Sara Akbar, chief executive of Kuwait Energy, an independent oil and gas company focused on the region, brought to the IHS Cambridge Energy Research Associates’ annual energy conference in Houston what she called a “view from the street” on the North Africa/Middle East tensions.
Akbar said that although the region was made up of disparate countries, they had enough similarities that one spark had set off change throughout. Even in Kuwait – which she noted had a very stable political system – there were calls for change.
As Brent crude climbs to $118 a barrel on the back of events in Libya, Javier Blas, commodities editor, talks to Daniel Garrahan about how high prices could go if the unrest in the Middle East spreads to Saudi Arabia.
Reuters and Upstream are reporting what looks like good news for those relying on Libyan oil supplies. According to both sources, Jammal bin Nour a judge and member of the coalition that says it is in charge in Benghazi, has said:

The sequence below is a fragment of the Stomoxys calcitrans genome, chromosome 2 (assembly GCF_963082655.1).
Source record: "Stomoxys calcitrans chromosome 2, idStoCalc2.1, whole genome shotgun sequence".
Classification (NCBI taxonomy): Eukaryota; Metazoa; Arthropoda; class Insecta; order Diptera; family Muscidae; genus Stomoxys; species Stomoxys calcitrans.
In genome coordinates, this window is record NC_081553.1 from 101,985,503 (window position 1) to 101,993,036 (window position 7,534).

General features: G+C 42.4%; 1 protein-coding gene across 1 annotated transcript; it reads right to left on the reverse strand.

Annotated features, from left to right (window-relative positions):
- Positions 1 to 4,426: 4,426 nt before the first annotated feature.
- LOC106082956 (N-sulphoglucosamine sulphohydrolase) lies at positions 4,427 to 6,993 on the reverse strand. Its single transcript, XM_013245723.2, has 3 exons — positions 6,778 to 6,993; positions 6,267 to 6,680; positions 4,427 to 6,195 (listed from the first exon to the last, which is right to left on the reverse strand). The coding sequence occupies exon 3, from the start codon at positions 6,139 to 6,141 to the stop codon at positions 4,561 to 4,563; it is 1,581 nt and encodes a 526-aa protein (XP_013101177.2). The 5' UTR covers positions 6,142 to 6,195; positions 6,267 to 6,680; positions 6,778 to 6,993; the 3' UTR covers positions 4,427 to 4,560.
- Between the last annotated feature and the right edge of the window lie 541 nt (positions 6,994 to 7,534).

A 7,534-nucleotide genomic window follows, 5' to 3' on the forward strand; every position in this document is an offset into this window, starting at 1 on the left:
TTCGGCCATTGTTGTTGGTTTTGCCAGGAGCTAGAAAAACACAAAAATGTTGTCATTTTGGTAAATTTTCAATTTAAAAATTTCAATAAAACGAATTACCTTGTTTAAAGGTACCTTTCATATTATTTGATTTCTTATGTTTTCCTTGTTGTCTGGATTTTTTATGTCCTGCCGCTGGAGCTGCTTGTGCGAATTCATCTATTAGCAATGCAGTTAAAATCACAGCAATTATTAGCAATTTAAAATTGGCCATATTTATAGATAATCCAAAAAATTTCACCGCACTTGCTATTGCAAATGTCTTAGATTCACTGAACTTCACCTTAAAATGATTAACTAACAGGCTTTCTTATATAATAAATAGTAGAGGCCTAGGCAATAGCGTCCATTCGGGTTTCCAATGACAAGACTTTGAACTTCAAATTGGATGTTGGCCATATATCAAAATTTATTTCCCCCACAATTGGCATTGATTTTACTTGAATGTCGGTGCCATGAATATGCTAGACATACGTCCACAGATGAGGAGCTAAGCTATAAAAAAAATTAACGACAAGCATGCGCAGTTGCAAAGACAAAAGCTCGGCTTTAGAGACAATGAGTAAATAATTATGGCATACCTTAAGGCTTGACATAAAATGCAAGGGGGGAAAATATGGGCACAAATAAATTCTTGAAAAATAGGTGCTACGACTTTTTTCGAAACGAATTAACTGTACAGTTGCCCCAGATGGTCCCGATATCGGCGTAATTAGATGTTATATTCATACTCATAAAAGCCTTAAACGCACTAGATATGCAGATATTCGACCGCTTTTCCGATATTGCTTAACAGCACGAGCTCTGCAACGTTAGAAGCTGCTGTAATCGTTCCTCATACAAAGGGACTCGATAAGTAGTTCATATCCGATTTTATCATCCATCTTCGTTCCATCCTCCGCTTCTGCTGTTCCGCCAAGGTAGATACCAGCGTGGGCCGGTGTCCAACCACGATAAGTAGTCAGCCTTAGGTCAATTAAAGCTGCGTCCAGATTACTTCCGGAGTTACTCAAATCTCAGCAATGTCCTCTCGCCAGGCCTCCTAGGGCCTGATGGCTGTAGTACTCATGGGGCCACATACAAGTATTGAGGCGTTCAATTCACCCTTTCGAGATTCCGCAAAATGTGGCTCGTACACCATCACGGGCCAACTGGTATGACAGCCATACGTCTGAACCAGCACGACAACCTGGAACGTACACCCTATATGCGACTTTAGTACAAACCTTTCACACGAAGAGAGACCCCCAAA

The oil deals (with foreign companies) that are legal and to the benefit of the Libyan people we will keep.
Just yesterday I was listening to the chief economist at the Centre for Global Energy Studies explain calmly why the oil price was unlikely to hit $150 a barrel. Today, it has taken a huge jump in that direction, peaking at more than $119.
Analysts are scrambling to update their forecasts. Here are some of their more important/interesting thoughts:
As the oil price continues to surge, hitting $109 a barrel, the oil price movement for 2011 has begun to look very much like that in 2008, when the price ended up hitting $145, and became a contributing factor to the slump.
But Leo Drollas, chief economist at the Centre for Global Energy Studies, thinks it won’t, even though there are many similarities with the situation in 2008, including high oil demand.